Robin Mamlet is former dean of admission at Stanford University, Swarthmore College, and Sarah Lawrence College; she previously served on the admission staffs of Pomona College and Occidental College, her alma mater. Robin has also worked at The Lawrenceville School as dean of admission andCastilleja School as a college counselor.
Today, Robin leads the admission and enrollment practice for executive search firm Witt/Kieffer, where she helps colleges and universities find and recruit their admission deans, financial aid directors and chief enrollment officers. Since coming to Witt/Kieffer in 2005, Robin has assisted over 50 colleges and universities.
Robin brings her experience as an admission dean, her firsthand knowledge of the many kinds of colleges and universities throughout the country, and her strong network in the admission field to this book. She misses working with young people directly. She has always loved this moment in their lives, when they are figuring out what they care about, who they are becoming, and what they want. So much awaits them.
Robin lives in Pennsylvania, with her daughter and son. When she went through the college application process with her daughter, who is in her first year of college, what stood out for Robin was how very, very scary it can be, no matter how much you know or how prepared you think you are.
Guilty pleasures for Robin include West Wing, Gilmore Girls, and Glee. She also plays piano, adores music of almost all kinds, is a sudoku fiend, loves to cook, and is a constant reader.
Q & A
Q : Where did you grow up?
a : Santa Barbara, California
Q : Where did you go to high school and college?
a : Santa Barbara High School (“Once a Don, always a Don”) and Occidental College
Q : What is your idea of perfect happiness?
a : Cooking dinner with my kids, followed by a wicked game of Monopoly
Q : Which historical figure do you most admire?
a : Mahatma Gandi, Martin Luther King, Jr., Eleanor Roosevelt
Q : What is the trait you most deplore in yourself?
a : Insecurity
Q : What is the trait you most deplore in others?
a : Meanness
Q : What is your greatest extravagance?
a : Art and cookbooks
Q : What is your favorite journey?
a : To that moment when you see something in a new way and your mind goes “pop”
Q : What do you consider the most overrated virtue?
a : Meekness
Q : On what occasion do you lie?
a : I don’t. (That’s a lie.)
Q : What or who is the greatest love of your life?
a : My children
Q : When and where were you happiest?
a : Too many times to count — everyday pleasures are plentiful.
Q : Which talent would you most like to have?
a : Athleticism. And I wish I could play chess really well.
Q : What is your current state of mind?
a : Ready
Q : If you could change one thing about college admission, what would it be?
a : That so many young people who lack the money for college thinks this means they cannot attend.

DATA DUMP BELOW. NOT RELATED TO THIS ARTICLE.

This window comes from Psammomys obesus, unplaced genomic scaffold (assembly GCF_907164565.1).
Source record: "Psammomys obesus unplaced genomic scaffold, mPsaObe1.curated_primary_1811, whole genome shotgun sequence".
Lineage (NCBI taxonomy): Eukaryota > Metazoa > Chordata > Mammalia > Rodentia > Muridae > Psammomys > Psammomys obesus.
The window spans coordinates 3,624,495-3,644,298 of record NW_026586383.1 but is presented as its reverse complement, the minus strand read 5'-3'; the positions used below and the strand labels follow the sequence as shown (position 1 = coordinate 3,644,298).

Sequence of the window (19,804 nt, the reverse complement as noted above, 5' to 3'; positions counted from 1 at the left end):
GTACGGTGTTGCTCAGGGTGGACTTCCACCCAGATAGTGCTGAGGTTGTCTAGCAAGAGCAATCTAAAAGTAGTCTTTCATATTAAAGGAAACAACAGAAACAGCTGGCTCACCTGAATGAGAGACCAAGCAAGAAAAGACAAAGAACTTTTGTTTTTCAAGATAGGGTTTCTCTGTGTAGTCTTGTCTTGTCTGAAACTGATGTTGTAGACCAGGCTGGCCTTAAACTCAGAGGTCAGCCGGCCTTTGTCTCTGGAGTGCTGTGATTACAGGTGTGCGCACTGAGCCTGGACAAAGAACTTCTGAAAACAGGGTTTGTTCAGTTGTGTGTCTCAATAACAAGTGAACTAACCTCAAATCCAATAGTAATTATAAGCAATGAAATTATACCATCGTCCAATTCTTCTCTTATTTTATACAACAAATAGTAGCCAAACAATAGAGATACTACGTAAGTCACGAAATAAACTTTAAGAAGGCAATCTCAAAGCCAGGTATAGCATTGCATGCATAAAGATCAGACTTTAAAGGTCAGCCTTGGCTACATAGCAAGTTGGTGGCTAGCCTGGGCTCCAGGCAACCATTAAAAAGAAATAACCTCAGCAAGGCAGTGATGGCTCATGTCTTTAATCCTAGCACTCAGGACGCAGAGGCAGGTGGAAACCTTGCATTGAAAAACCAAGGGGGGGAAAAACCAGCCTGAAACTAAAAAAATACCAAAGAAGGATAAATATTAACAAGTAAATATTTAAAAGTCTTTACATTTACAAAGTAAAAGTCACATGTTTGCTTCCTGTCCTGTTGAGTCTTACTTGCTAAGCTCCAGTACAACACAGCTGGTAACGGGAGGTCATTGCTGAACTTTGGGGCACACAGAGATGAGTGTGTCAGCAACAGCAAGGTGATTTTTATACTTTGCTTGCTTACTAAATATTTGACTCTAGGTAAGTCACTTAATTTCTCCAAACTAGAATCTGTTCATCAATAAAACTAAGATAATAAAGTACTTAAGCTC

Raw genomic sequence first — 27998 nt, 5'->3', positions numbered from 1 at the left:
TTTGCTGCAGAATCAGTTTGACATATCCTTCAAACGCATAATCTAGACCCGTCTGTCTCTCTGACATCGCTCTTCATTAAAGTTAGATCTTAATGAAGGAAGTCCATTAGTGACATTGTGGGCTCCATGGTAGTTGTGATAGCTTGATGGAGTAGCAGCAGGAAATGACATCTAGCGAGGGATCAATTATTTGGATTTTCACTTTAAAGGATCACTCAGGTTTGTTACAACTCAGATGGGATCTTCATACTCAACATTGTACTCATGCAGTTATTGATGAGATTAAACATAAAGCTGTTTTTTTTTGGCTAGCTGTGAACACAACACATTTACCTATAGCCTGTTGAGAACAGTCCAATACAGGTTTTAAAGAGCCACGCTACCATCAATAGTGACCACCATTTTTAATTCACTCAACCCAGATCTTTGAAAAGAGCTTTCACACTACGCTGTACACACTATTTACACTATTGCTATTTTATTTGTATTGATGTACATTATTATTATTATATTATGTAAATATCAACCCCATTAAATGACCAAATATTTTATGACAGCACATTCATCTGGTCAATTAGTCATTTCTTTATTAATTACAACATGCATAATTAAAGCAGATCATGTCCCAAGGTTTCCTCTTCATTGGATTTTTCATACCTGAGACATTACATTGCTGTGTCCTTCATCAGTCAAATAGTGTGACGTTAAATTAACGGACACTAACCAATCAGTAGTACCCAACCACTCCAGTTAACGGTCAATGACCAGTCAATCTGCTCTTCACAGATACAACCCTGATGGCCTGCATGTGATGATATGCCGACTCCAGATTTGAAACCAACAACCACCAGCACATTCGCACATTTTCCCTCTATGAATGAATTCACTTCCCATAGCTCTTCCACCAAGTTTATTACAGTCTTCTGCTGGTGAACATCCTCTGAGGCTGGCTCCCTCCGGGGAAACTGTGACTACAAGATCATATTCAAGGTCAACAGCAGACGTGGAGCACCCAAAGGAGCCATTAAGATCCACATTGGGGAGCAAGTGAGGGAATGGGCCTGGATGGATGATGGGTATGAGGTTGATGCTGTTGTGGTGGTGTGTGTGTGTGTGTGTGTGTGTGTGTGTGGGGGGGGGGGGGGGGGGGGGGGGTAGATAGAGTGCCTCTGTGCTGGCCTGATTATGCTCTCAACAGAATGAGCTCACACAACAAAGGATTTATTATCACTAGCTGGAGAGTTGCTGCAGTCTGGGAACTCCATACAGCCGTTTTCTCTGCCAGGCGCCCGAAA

Q : Where would you like to live?
a : I like where I am. Bryn Mawr, Pennsylvania
Q : What is your favorite occupation?
a : Admission dean, executive search consultant, mom. (Okay, that’s three.)
Q : What is your most marked characteristic?
a : Focus
Q : What is the quality you most admire in another person?
a : Intelligence married to kindness and humor
Q : What do you most value in your friends?
a : Their willingness to put up with me
Q : What are some of your favorite websites?
a : Pandora, YouTube, Hulu, Stumble Upon,
Goodreads, and Epicurious
Q : Who are your favorite writers?
a : Yikes. How can one pick? Ellen Goodman, for her intelligence and clear-sightedness, Andre Dubus for his mixture of tenderness and strength, Roald Dahl for his magic, Suzanne Collins, for her ability to illuminate that which we are already becoming, Maya Angelou, because she is amazing and powerful and her writing is a thing of beauty, and Christine VanDeVelde for the obvious reasons.
Q : Who is your favorite hero of fiction?
a : I identify with Hermione Granger. I aspire to be Harold of Harold and the Purple Crayon, who builds the world for himself.
Q : Who are your heroes in real life?
a : College counselors, because they reside in hope, and because they change the world one person at a time.
Q : What is it that you most dislike?
a : Bigotry
Q : What is your motto?
a : Education is not the filling of a pail, but the lighting of a fire. William Butler Yeats
Q : What do you consider your greatest achievement?
a : Not messing up my children too much.
Q : If you were to die and could choose what to come back as, what would it be?
a : Myself. I like my life.
Q : Why do you do what you do?
a : Because education is the key to a better world.
Q : What is the biggest mistake you see students making in applying to college?
a : Lacking the confidence to be themselves
Q : What is your biggest pet peeve about college admission?
a : That it’s become a national sport
Q : When you think of college counselors you admire, without naming any names, what are the qualities you admire in them?
a : Their ability to help students dream, to locate their best selves, and figure out how they will make their mark on the world.
Q : What is your best advice for applicants?
a : Believe in yourself
Q : What will you — or did you — tell your children as they apply to college?
a : That I was proud of her and who she is
Q : As a former admission dean, what stood out to you as your own daughter went through the college application process?
a : That it’s very, very scary no matter how much you know or how prepared you think you are.
Q : Did your daughter share her essays with you?
a : Eventually. I cried.
Q : What is your best advice for parents of applicants?
a : Don’t underestimate how much work and pressure applying to college creates for your child.
Q : If you were going to college again, where would you go?
a : I fall in love with every college I work with.
Q : If you weren’t in the college admission world, what would you be?
a : A high school English teacher